Patrick McGrath Muñiz has crafted a beautiful deck that provokes questions about social justice, climate change, and your own way forward.
Art infuses every corner of San Antonio—from stunning sculptures and contemporary immersive exhibits, to fine art installations at museums with carefully curated collections and murals from some of the city and country’s most gifted artists. Art and culture are celebrated throughout the city in ways that are surprising and
Lubbock-based artist Jon Whitfill is on a mission to transform discarded texts into eye-popping works of art.
In the captivating show, on view at the McNay, San Antonio native Donald Moffett remixes the museum’s collection alongside his own work.
A dystopian puppet show and aisles of groceries made out of plastic bags kick off Fusebox Festival 2022.
The anonymous artist calls the piece “a light-hearted jab . . . at America’s propensity for ever-expanding excess.”
Texans have five days to celebrate Wayne Thiebaud, the late painter famous for his delectable still lifes, at an eye-popping retrospective in San Antonio.
Baldwin, who died in December, fought in Korea, met Picasso, traveled the world, and, with his wife, Wendy Watriss, made Houston a photography capital.
‘Texas Monthly’ contributors share which works best captured a year that seems to defy categorization—and which shows they’re looking forward to in 2022.
The Valley’s landscapes and people are subjects of a transporting art exhibit in San Antonio's Presa House gallery.
The celebrated Fort Worth writer and entrepreneur spent most of his life in exile from his home state. But it never lost its grip on his imagination.
An annual tour of artist studios opts for a wider map as cost of living blows up the east side of the city.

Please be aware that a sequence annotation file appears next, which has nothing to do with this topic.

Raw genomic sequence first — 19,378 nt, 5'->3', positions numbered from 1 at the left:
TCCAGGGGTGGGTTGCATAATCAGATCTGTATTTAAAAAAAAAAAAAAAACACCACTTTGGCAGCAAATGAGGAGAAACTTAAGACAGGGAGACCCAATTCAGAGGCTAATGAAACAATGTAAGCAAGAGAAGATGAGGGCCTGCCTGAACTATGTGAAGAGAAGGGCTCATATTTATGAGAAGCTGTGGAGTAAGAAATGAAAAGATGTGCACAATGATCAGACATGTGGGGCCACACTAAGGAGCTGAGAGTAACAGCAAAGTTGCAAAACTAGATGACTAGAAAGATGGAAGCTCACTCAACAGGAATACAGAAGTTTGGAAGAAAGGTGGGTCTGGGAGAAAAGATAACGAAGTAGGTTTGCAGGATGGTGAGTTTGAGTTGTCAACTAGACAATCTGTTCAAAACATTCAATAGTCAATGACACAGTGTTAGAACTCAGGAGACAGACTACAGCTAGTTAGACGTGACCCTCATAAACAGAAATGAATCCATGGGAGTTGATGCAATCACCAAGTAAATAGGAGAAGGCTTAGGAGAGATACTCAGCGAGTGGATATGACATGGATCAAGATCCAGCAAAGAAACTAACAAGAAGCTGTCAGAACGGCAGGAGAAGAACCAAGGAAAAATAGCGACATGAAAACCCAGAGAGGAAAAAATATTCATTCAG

Reclusive mailman and genius autodidact Kermit Oliver shows himself to be a hidden gem of Texas painting.
A new exhibit in Houston's Fifth Ward is an homage to—and a critique of—one of the country's first racially integrated art shows.
The 2021 Texas Biennial abounds with new monuments for a state and art community in transition.
The Huffman-based artist’s larger-than-life portraits of Black women are on view at the Art Museum of Southeast Texas.
The Houston-born painter explores questions of faith alongside the myths and legends of Texas history.
The Mexia-born artist’s new Blanton Museum show, “darling divined,’’ features striking woven textiles that reimagine stories central to his upbringing.
For nearly a quarter century, this bohemian venue and ”social sculpture” has been a gathering place for poets, performance artists, and even a rooster or two.
Rafael Gonzales Jr. has developed a version of the classic game for the age of the coronavirus.
The Austin native talks making a beaded guitar for Shakey Graves—and how a skull on the side of the road helped him find his medium.
On this week’s National Podcast of Texas, a conversation with the writer/illustrator about sustaining a creative life, the state of self-help, and the perils of cancel culture.
Art and activism intersected at the Rio Grande Valley’s first Encuentro en la Frontera.
The Lubbock native talks about his trippy, blood-flecked radio plays, the border wall, and working with Jo Harvey Allen.